A global and social movement, the team for the Special Olympics strives to transform the lives of aspiring athletes through teamwork, sportsmanship, and the overall joy of achievement and friendship. Through various athletics they successfully promote acceptance and inclusion for everyone, and they advocate for the well-being of those with neurological disabilities.
The program is designed for people in the community who have neurological and physical disabilities, but they also cater to those athletes who do not have these disabilities–unified partners–who pair up with the other athletes and compete alongside them for support and overall love for the games.
Because of the threat of COVID-19, competitions and events have been few and far between to ensure the health and safety of the athletes, coaches, and volunteers throughout the season. This year, however, the hard workers associated with the Special Olympics have reopened prospects of competition while maintaining social-distancing guidelines and keeping everyone safe. To kickstart the season they have implemented “Return to Play,” an after-school program for kids and older athletes to gather safely on a smaller scale while still gaining that camaraderie the Special Olympics seeks to instill.
The Terrebonne Parish program is run by Jella Breaux, who first got into LASO (Louisiana Special Olympics) upon seeking a physical and fun outlet for her son. She explains, “Regular recreation at TPR didn’t fit. A friend of mine suggested the Special Olympics program under TPR, and right away we clicked.” Since then, Breaux and her son have been active members.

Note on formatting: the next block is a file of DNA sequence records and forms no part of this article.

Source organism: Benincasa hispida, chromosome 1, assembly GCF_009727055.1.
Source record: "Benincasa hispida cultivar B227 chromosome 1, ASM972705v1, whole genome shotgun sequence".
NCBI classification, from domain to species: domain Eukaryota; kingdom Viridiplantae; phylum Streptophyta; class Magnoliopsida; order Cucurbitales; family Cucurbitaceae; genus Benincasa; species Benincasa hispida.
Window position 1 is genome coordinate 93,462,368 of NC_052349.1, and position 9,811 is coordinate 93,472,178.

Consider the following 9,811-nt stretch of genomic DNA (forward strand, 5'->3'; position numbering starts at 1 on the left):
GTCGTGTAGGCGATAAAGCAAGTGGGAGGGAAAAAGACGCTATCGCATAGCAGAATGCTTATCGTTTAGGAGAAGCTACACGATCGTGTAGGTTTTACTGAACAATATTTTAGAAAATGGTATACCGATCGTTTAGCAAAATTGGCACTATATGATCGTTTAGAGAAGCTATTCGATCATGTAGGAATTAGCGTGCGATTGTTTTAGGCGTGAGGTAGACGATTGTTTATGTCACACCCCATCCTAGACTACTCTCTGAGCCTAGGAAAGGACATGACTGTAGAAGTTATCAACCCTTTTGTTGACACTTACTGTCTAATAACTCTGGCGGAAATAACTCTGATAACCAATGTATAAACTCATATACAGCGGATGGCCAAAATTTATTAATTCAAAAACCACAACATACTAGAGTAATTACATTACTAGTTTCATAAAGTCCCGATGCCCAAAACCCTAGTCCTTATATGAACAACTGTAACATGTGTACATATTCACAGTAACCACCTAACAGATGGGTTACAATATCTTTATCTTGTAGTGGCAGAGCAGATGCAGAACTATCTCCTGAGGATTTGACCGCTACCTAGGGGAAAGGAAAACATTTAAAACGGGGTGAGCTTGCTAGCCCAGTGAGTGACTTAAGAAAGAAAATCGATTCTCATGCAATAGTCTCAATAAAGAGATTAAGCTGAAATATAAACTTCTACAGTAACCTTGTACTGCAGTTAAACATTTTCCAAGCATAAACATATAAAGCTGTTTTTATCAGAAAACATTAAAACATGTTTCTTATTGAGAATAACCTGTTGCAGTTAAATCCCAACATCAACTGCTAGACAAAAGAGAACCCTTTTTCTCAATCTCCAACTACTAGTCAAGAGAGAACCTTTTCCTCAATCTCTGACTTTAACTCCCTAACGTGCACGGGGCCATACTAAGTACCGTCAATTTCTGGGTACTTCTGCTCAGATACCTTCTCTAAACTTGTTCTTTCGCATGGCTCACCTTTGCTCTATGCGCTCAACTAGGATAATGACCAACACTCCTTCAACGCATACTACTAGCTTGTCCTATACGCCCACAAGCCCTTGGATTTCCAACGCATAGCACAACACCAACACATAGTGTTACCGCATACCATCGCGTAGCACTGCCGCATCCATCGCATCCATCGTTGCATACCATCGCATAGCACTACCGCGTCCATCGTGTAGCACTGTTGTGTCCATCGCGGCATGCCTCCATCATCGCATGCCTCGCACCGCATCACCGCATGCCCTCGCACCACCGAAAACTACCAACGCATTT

This program out of Terrebonne Parish, which has around two-hundred athletes, coaches, and unified partners, falls under the Bayouland Region alongside Lafourche, St. Charles, and St. James. When competition rolls around, these parishes compete against one another as a way of choosing which athletes are chosen to move forward and participate in the state-wide and country-wide events. The Terrebonne program hosts athletes ranging from ages six to seventy-years-old, all of whom participate in sports and activities catered specifically to promote good sportsmanship and overall unity.
Hosts in Terrebonne offer a wide variety of sports and athletics including swimming, powerlifting, bowling, tennis, softball, and track & field. Breaux revealed that the Terrebonne program also offers bocce ball, basketball, tee ball, and flag football as well. Recently, the Terrebonne Basketball team “The Storm” just returned home with three Golds in the State Basketball Skills Event. (Pictured above are Klay Bergeron, Marek Breaux, Ethan Skoglund)
Coaches will lead their athletes through eight consecutive weeks of training, drills, and skill checks before inevitably competing. In 2018, they sent eight Louisiana athletes to Seattle for the USA games, which are the national-level events. Right now LASO coaches are training the athletes and preparing them for the 2022 games, which will be held in Orlando, Florida.
When they are not practicing, athletes band together with their coaches, Unified partners, and several community volunteers to fundraise and promote the youth group. Breaux explains that “everything [they] do—the fundraising, the tournaments, the volunteering—is for the athletes.” LASO hosts hold bowling tournaments at Creole Lanes in Houma to raise money and awareness, and they are currently organizing a plate-lunch fundraiser for the community.
On Monday, March 22 through April 4, Rouses Markets will be hosting an in-store campaign benefiting Special Olympics Louisiana! Look for the photo below at the register when you check out and ask the cashier to scan to donate $1 to SOLA.
To learn more about the Terrebonne program and what it offers, email Breaux at firstname.lastname@example.org, and to inquire about the Special Olympics, what they have to offer and how you can help, visit www.laso.org.